Thursday, March 17, 2011

Go Pam Go

I was fifteen years old when I learned to drive. Moma said I needed to learn to drive a stick shift before I learned to drive an automatic so she taught me how to drive her car. She had a 1959 Impala. When I got my learner's license she would let me drive on straight-aways so that I could get the feel of the car. Moma chided me for being a lead foot and tried to get me to keep it between the lines. We had a few close calls. When I had to stop for red lights on hills she jumped over next to me to keep the car from rolling back more than once. She accused me of making her hair turn grey.

What can I say? I was a wild child. I was driving a float! The Impala had wings and it was white. It was huge. I couldn't see well when I backed up and driving forward wasn't much better. But I loved driving. I would beg people to let me drive but nobody ever trusted me. I can't say I blame them.

I remember my cousins, Randy and Debbie, were at my house once and Moma said I could drive the Impala out to my grandmother's house which was two houses down. Randy lived in the house between my grandparents and me. We were all very close when we were young. I don't remember if we were supposed to bring a bowl or something to Beulah's house for Moma or why Moma agreed to let me take the car. I just remember that she told me to go out there and come right back. Debbie and Randy were going to ride to Beulah's with me.

We pulled out of the driveway and started to my grandmother Beulah's house. By the time we got to the drive way someone said something about taking the car down the road. Somebody else agreed with the idea. As the driver I made a split second decision to drive on down the road a piece. We were only going to go a little further and turn around. The trouble was, I began to be scared that I'd pull into somebody's driveway and not be able to back out fast enough and someone might hit us on one of the hills. Dug Gap is a very hilly road with lots of dips and curves. Some people use the road like a drag strip.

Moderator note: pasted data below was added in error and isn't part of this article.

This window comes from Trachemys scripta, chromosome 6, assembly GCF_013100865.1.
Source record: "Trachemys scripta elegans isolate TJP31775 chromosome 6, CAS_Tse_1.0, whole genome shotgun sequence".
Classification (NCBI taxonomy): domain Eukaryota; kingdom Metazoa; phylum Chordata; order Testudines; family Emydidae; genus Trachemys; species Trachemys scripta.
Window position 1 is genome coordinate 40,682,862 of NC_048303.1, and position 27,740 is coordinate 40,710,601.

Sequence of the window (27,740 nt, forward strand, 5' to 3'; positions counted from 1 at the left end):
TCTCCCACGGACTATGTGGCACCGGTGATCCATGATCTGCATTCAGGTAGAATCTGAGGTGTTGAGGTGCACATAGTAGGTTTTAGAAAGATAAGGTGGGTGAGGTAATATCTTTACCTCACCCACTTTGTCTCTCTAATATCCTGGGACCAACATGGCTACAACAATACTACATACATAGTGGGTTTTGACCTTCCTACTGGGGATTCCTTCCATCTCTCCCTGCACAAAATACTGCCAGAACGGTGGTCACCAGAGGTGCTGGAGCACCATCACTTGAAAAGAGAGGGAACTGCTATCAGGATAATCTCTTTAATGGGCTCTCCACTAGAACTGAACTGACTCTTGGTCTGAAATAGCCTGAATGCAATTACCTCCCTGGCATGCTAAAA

I kept driving further and further trying to find some place to turn around. I was sweating it because I knew we were going to be in trouble. Instead of a five minute trip I was headed to the end of Dug Gap. I got about two miles down the road before I finally turned around in somebody's drive way. Mailboxes were across the road from the drive way. I backed so close to the mailboxes that the slanted antenna bent straight up and snapped. Ah, busted. I was in deep crap now.

Any joy I may have felt in our little joyride was gone. Poof! I didn't know what was going to happen to Debbie and Randy but I had a pretty good idea what was going to happen to me. It wasn't a pretty picture. We headed towards home and drove to our grandmother's house. Maybe she could protect us.